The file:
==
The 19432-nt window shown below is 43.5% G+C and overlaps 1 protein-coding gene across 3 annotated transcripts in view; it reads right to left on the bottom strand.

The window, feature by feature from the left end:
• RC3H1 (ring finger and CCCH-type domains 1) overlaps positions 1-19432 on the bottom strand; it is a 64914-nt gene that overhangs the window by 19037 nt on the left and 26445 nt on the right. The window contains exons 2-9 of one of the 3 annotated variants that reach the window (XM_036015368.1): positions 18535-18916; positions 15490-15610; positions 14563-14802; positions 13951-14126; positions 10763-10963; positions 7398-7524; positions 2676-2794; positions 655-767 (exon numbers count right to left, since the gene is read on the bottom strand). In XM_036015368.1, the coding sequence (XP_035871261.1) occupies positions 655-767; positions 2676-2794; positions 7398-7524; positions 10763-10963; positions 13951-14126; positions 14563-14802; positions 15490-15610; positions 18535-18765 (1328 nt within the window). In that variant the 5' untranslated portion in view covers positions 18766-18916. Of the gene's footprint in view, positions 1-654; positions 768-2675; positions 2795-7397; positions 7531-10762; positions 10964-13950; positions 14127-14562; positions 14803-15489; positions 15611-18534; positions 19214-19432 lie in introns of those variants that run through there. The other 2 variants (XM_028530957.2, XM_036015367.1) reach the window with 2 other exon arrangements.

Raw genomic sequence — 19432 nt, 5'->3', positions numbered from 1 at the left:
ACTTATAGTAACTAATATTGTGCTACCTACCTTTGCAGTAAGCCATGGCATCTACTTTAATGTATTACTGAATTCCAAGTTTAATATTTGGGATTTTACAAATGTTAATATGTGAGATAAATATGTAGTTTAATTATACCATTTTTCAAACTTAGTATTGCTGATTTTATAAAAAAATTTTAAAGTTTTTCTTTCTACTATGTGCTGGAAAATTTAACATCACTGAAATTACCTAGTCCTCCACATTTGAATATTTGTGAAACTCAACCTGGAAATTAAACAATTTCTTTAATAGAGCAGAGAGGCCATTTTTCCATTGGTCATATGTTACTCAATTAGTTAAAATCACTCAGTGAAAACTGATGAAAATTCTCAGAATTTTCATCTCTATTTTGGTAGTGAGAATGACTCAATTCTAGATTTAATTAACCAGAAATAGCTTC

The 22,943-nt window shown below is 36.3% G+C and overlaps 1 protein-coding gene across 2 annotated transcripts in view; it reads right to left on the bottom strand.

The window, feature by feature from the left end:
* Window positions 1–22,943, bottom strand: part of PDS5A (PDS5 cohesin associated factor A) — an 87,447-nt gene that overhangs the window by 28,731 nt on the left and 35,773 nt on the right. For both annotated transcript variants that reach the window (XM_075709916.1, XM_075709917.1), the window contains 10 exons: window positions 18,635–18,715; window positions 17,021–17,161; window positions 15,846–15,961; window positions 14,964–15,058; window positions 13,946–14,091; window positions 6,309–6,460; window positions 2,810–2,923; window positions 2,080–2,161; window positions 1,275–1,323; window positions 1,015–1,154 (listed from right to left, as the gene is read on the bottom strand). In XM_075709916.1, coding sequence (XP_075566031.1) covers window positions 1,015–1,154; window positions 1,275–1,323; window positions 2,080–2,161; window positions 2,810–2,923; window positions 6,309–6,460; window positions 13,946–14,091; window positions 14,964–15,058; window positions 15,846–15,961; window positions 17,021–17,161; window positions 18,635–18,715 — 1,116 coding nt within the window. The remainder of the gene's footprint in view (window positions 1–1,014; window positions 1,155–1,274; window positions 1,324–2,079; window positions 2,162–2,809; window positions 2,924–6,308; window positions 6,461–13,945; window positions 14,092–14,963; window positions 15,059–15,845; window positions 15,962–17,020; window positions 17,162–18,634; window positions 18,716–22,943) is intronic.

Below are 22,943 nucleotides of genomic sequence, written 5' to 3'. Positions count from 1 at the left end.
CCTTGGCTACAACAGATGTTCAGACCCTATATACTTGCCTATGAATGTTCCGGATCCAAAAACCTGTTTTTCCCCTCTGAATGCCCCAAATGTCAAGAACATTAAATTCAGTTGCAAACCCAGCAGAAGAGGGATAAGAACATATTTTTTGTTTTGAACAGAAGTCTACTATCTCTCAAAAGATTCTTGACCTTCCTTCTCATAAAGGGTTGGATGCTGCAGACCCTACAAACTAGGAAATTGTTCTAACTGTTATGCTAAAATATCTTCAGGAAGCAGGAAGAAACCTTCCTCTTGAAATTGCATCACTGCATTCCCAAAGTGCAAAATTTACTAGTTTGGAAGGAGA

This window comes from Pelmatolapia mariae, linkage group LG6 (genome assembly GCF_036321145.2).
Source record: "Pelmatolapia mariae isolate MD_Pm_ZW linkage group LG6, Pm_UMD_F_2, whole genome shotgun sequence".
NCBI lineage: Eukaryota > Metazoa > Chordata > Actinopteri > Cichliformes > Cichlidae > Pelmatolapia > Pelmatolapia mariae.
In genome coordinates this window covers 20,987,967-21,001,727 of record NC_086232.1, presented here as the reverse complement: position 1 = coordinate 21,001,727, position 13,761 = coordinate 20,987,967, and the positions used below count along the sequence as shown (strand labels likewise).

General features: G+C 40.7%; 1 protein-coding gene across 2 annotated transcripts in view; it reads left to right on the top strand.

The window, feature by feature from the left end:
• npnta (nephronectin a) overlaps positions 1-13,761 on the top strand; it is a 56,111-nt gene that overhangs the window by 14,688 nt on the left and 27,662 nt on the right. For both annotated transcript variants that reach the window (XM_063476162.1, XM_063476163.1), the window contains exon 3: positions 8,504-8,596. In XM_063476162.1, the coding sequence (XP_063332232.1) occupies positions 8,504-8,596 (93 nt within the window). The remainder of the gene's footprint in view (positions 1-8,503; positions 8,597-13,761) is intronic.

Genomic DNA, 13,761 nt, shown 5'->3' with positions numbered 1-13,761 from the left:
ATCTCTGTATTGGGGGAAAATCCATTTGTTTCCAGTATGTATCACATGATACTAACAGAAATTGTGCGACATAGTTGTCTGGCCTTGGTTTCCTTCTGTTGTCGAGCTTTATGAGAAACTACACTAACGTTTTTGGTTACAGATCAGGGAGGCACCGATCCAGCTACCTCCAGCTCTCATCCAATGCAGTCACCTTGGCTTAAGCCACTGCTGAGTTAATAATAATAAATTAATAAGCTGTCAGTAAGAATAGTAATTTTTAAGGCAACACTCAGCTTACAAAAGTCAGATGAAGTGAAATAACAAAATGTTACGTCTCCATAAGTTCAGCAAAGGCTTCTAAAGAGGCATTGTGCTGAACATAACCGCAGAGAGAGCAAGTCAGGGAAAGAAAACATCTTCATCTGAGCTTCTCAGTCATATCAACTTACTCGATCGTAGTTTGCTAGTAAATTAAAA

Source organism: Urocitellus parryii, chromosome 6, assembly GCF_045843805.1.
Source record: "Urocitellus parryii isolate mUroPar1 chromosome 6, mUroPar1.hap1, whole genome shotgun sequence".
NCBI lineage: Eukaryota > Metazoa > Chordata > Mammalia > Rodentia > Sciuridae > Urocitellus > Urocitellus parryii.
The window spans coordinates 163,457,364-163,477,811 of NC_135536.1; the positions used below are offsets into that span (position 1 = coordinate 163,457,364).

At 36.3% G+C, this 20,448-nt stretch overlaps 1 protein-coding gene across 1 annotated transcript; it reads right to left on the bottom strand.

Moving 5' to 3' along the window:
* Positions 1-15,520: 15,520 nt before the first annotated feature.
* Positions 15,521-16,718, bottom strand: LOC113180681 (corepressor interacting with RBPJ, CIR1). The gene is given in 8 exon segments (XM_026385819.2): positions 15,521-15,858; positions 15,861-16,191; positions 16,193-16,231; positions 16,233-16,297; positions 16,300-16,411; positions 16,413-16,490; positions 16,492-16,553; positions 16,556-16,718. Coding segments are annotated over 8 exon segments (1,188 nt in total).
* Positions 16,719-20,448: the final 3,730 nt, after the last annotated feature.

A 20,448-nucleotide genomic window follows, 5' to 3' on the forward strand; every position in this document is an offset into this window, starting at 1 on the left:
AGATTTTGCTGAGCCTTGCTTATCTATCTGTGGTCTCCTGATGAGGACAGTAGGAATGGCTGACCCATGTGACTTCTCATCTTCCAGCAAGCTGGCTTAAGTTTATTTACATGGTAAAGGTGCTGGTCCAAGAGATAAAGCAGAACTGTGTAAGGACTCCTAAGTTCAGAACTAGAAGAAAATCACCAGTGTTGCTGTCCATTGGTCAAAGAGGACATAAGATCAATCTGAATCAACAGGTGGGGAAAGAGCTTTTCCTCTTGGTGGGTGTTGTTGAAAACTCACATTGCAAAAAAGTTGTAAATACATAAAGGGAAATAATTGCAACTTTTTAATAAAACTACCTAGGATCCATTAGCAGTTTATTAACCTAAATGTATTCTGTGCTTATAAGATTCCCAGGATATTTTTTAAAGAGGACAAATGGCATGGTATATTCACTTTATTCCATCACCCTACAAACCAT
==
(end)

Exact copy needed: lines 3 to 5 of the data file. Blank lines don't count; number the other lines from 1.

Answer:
• RC3H1 (ring finger and CCCH-type domains 1) overlaps positions 1-19432 on the bottom strand; it is a 64914-nt gene that overhangs the window by 19037 nt on the left and 26445 nt on the right. The window contains exons 2-9 of one of the 3 annotated variants that reach the window (XM_036015368.1): positions 18535-18916; positions 15490-15610; positions 14563-14802; positions 13951-14126; positions 10763-10963; positions 7398-7524; positions 2676-2794; positions 655-767 (exon numbers count right to left, since the gene is read on the bottom strand). In XM_036015368.1, the coding sequence (XP_035871261.1) occupies positions 655-767; positions 2676-2794; positions 7398-7524; positions 10763-10963; positions 13951-14126; positions 14563-14802; positions 15490-15610; positions 18535-18765 (1328 nt within the window). In that variant the 5' untranslated portion in view covers positions 18766-18916. Of the gene's footprint in view, positions 1-654; positions 768-2675; positions 2795-7397; positions 7531-10762; positions 10964-13950; positions 14127-14562; positions 14803-15489; positions 15611-18534; positions 19214-19432 lie in introns of those variants that run through there. The other 2 variants (XM_028530957.2, XM_036015367.1) reach the window with 2 other exon arrangements.

Raw genomic sequence — 19432 nt, 5'->3', positions numbered from 1 at the left:
ACTTATAGTAACTAATATTGTGCTACCTACCTTTGCAGTAAGCCATGGCATCTACTTTAATGTATTACTGAATTCCAAGTTTAATATTTGGGATTTTACAAATGTTAATATGTGAGATAAATATGTAGTTTAATTATACCATTTTTCAAACTTAGTATTGCTGATTTTATAAAAAAATTTTAAAGTTTTTCTTTCTACTATGTGCTGGAAAATTTAACATCACTGAAATTACCTAGTCCTCCACATTTGAATATTTGTGAAACTCAACCTGGAAATTAAACAATTTCTTTAATAGAGCAGAGAGGCCATTTTTCCATTGGTCATATGTTACTCAATTAGTTAAAATCACTCAGTGAAAACTGATGAAAATTCTCAGAATTTTCATCTCTATTTTGGTAGTGAGAATGACTCAATTCTAGATTTAATTAACCAGAAATAGCTTC